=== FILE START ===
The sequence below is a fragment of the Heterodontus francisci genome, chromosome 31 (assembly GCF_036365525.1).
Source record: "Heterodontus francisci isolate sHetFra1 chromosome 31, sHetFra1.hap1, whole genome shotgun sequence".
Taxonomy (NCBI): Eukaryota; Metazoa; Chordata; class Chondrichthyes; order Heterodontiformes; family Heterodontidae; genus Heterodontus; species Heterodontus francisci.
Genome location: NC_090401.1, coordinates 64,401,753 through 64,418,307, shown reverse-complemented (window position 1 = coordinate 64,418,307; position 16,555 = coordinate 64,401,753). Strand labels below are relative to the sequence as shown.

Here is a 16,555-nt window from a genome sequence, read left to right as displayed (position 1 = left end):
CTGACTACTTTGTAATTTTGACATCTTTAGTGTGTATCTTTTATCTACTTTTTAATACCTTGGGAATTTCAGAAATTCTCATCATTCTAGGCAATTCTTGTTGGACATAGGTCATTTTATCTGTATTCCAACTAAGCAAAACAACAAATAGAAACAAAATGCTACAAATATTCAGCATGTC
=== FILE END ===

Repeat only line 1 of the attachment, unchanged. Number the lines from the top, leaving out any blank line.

The sequence below is a fragment of the Heterodontus francisci genome, chromosome 31 (assembly GCF_036365525.1).